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High Flow Nasal Cannula Oxygen Therapy in Dogs

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dc.contributor.advisor Bersenas, Alexa
dc.contributor.author Jagodich, Tiffany
dc.date.accessioned 2018-07-24T13:19:36Z
dc.date.available 2018-07-24T13:19:36Z
dc.date.copyright 2018-06
dc.date.created 2018-06-29
dc.date.issued 2018-07-24
dc.identifier.uri http://hdl.handle.net/10214/13966
dc.description.abstract High flow nasal cannula (HFNC) oxygen therapy is a non-invasive respiratory support modality that warms and humidifies inspired gases to physiologic conditions and delivers flow rates up to 10 times that of traditional oxygen supplementation, while allowing for FiO2 titration. This system has demonstrated success in improving work of breathing (WOB) and averting intubation in people with respiratory failure. The purpose of this thesis was to determine whether OptiflowTM HFNC oxygen therapy could be applied to dogs safely with acceptable tolerance, and whether this modality could improve oxygenation and WOB in dogs with acute hypoxemic respiratory failure (AHRF) and in those with post-anesthetic upper airway obstruction (UAO). A comparison of HFNC to traditional nasal cannula (TNC) oxygen therapy in 8 healthy dogs was conducted in a randomized, incomplete block design. High flow oxygen rates of 0.4, 1, 2, 2.5 L/kg/min and standard TNC oxygen flow rates of 0.1, 0.2, 0.4 mL/kg/min were evaluated. Data collection included physiological variables, respiratory/tolerance/sedation scores, arterial blood gas analysis, as well as inspiratory/expiratory gases and airway pressures. HFNC therapy provided a less variable FiO2 than TNC, reliable FiO2 titration, acceptable tolerance and low-level continuous positive airway pressure (CPAP) at flow rates of 1-2 L/kg/min. There was a small increase in PaCO2 associated with HFNC use in addition to subclinical aerophagia in 8/8 dogs. There was no evidence of air-leak syndrome in any dog. High flow oxygen support was then applied to dogs with AHRF and UAO to determine whether HFNC could improve respiratory status. The investigations in AHRF and UAO were prospective, sequential clinical trials, with 22 and 6 dogs enrolled, respectively. There was an improved WOB and good tolerance in both clinical trials. In dogs with pulmonary pathology, there was improved oxygenation without an increase in PCO2; however, periodic hypercapnia was noted in dogs with UAO. Monitoring of PCO2 is recommended given the correlation with increasing flow rates. Overall, this research has revealed the potential for HFNC as a valuable respiratory support modality in veterinary medicine. en_US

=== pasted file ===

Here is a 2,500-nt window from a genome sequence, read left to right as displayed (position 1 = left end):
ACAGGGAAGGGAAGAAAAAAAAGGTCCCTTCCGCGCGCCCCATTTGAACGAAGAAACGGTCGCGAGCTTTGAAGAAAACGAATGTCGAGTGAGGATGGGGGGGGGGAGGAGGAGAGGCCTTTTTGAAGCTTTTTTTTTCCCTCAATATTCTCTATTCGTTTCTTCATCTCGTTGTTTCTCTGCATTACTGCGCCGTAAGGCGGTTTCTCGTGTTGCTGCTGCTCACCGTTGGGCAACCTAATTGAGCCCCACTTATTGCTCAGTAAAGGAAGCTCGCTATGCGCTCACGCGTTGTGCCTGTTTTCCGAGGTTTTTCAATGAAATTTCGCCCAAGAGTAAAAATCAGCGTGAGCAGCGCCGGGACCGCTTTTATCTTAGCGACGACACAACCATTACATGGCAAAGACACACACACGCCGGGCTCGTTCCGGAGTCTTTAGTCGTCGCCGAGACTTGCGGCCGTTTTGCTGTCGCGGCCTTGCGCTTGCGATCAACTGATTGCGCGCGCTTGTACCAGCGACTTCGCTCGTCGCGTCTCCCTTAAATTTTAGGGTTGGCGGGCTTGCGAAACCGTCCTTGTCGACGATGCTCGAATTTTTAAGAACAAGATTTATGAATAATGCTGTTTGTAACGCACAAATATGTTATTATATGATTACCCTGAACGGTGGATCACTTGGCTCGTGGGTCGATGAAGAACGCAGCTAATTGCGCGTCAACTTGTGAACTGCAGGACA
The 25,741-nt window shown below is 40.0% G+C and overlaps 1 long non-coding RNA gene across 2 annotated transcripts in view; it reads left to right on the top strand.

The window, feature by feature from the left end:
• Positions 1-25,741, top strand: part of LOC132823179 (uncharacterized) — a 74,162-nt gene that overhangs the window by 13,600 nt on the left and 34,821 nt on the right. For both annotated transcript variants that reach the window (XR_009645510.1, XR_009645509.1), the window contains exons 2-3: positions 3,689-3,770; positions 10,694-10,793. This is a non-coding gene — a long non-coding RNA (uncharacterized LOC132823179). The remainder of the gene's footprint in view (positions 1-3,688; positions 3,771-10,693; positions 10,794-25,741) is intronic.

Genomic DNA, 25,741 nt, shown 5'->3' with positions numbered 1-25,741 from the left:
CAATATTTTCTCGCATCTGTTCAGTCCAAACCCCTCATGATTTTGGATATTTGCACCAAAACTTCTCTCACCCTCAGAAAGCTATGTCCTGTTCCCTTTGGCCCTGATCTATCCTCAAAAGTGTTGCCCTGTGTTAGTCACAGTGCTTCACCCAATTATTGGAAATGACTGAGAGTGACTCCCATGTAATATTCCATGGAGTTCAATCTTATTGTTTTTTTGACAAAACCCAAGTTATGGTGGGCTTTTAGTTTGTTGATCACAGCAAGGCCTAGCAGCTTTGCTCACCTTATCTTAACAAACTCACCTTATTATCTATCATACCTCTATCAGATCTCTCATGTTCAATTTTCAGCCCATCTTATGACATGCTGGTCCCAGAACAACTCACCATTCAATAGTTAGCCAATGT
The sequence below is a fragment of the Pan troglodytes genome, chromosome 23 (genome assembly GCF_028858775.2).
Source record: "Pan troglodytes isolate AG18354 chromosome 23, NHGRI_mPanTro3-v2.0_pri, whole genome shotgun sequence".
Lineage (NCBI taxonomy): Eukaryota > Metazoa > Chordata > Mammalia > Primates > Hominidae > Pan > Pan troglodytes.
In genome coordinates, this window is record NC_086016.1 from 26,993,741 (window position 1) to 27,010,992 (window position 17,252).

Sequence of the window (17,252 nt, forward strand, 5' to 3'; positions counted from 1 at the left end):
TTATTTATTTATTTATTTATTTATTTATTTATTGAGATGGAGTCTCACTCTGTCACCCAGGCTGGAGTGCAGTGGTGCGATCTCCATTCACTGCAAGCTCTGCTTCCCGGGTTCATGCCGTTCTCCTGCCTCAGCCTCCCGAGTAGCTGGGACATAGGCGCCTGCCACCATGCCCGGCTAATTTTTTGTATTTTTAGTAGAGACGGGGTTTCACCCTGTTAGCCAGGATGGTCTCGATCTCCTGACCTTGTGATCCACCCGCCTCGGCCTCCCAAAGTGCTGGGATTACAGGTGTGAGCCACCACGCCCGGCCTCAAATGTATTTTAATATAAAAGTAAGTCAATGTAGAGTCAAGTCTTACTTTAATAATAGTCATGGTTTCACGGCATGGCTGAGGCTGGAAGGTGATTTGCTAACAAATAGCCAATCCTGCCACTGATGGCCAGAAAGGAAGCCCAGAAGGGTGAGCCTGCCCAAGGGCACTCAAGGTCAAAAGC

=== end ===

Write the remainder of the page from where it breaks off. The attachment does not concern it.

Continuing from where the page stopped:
dc.description.sponsorship Ontario Veterinary College Pet Trust en_US
dc.language.iso en en_US
dc.rights Attribution-NonCommercial-NoDerivs 2.5 Canada *
dc.rights.uri http://creativecommons.org/licenses/by-nc-nd/2.5/ca/ *
dc.subject HFNC en_US
dc.subject oxygen en_US
dc.subject canine en_US
dc.subject respiratory failure en_US
dc.subject high flow nasal cannula en_US
dc.subject brachycephalic en_US
dc.title High Flow Nasal Cannula Oxygen Therapy in Dogs en_US
dc.type Thesis en_US
dc.degree.programme Clinical Studies en_US
dc.degree.name Doctor of Veterinary Science en_US
dc.degree.department Department of Clinical Studies en_US
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Attribution-NonCommercial-NoDerivs 2.5 Canada Except where otherwise noted, this item's license is described as Attribution-NonCommercial-NoDerivs 2.5 Canada